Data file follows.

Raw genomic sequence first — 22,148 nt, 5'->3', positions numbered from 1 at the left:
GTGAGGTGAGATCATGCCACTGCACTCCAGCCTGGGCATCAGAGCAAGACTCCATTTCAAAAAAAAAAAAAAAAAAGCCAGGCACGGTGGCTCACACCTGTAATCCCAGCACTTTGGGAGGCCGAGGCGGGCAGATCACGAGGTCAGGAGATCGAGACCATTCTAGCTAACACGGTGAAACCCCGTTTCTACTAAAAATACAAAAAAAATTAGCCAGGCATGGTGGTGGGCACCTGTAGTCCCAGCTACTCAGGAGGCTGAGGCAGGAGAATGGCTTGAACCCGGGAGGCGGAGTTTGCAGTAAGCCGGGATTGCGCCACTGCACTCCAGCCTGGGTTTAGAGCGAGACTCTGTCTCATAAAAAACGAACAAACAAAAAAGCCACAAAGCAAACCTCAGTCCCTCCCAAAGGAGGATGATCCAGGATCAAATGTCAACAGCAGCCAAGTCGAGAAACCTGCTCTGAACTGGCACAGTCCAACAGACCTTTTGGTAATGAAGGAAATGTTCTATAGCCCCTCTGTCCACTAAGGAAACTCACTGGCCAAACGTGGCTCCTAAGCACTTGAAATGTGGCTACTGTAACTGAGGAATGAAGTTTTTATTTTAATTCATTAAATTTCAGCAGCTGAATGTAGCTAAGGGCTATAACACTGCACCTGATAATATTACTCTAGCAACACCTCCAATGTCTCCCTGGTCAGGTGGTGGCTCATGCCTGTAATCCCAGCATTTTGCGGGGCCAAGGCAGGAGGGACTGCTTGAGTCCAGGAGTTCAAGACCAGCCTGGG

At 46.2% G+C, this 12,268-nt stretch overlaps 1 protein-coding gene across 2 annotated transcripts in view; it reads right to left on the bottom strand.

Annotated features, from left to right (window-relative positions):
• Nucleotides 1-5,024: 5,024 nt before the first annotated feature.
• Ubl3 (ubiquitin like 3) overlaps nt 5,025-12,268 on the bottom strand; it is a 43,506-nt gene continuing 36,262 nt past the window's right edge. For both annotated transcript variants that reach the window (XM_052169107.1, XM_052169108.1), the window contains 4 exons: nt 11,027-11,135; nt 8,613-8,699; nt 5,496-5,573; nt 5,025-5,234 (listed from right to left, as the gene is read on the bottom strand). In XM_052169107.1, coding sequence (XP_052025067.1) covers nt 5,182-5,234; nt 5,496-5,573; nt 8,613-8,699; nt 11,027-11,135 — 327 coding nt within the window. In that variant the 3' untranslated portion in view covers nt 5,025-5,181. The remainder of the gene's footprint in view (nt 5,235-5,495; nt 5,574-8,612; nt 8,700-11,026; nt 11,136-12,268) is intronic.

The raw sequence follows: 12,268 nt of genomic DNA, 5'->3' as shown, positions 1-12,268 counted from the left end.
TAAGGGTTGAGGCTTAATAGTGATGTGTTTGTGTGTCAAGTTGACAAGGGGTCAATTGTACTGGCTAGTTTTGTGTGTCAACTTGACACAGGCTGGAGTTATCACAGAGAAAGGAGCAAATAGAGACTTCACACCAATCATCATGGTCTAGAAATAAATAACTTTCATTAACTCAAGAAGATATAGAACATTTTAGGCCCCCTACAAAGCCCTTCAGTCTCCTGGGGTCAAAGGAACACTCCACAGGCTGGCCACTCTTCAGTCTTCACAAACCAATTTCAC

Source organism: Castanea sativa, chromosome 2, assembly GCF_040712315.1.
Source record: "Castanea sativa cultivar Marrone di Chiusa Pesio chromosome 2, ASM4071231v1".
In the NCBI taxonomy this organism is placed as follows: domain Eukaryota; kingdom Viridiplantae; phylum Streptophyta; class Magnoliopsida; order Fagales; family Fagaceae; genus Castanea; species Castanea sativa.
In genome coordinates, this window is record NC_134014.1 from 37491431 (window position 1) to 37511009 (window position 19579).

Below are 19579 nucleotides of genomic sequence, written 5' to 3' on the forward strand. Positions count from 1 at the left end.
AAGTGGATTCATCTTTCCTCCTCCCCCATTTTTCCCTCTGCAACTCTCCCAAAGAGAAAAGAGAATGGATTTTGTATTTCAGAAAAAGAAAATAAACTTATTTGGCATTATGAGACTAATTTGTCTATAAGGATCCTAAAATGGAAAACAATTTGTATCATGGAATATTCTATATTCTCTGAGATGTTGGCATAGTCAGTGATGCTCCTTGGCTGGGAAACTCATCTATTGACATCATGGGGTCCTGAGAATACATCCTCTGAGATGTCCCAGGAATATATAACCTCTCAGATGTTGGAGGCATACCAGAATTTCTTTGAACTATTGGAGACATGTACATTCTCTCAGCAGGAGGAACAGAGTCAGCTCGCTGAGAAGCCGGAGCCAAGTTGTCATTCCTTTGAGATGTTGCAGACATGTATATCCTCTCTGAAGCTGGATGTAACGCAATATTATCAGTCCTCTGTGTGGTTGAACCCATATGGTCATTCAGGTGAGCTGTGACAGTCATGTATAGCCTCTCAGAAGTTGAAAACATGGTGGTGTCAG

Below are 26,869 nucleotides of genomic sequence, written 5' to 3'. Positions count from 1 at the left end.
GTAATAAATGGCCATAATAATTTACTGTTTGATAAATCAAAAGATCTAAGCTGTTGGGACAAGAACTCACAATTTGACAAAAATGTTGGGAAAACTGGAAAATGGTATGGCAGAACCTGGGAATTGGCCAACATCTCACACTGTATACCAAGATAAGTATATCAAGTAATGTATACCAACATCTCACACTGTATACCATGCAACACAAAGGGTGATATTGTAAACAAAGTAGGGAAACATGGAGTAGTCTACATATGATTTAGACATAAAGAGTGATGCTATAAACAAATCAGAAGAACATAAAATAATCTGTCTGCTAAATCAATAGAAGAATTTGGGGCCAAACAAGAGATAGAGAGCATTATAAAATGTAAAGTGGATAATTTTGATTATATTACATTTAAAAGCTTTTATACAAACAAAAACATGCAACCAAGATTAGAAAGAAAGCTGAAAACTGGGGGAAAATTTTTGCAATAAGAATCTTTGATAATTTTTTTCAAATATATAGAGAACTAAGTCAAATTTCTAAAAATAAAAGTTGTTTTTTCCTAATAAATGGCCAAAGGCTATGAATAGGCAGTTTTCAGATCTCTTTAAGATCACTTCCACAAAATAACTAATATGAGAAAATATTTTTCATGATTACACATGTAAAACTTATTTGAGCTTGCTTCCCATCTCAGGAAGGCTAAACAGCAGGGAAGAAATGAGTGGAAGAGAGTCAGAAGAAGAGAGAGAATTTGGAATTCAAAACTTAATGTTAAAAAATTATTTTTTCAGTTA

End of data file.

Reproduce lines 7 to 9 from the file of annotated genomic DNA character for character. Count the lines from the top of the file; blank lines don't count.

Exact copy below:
The raw sequence follows: 12,268 nt of genomic DNA, 5'->3' as shown, positions 1-12,268 counted from the left end.
TAAGGGTTGAGGCTTAATAGTGATGTGTTTGTGTGTCAAGTTGACAAGGGGTCAATTGTACTGGCTAGTTTTGTGTGTCAACTTGACACAGGCTGGAGTTATCACAGAGAAAGGAGCAAATAGAGACTTCACACCAATCATCATGGTCTAGAAATAAATAACTTTCATTAACTCAAGAAGATATAGAACATTTTAGGCCCCCTACAAAGCCCTTCAGTCTCCTGGGGTCAAAGGAACACTCCACAGGCTGGCCACTCTTCAGTCTTCACAAACCAATTTCAC

Source organism: Castanea sativa, chromosome 2, assembly GCF_040712315.1.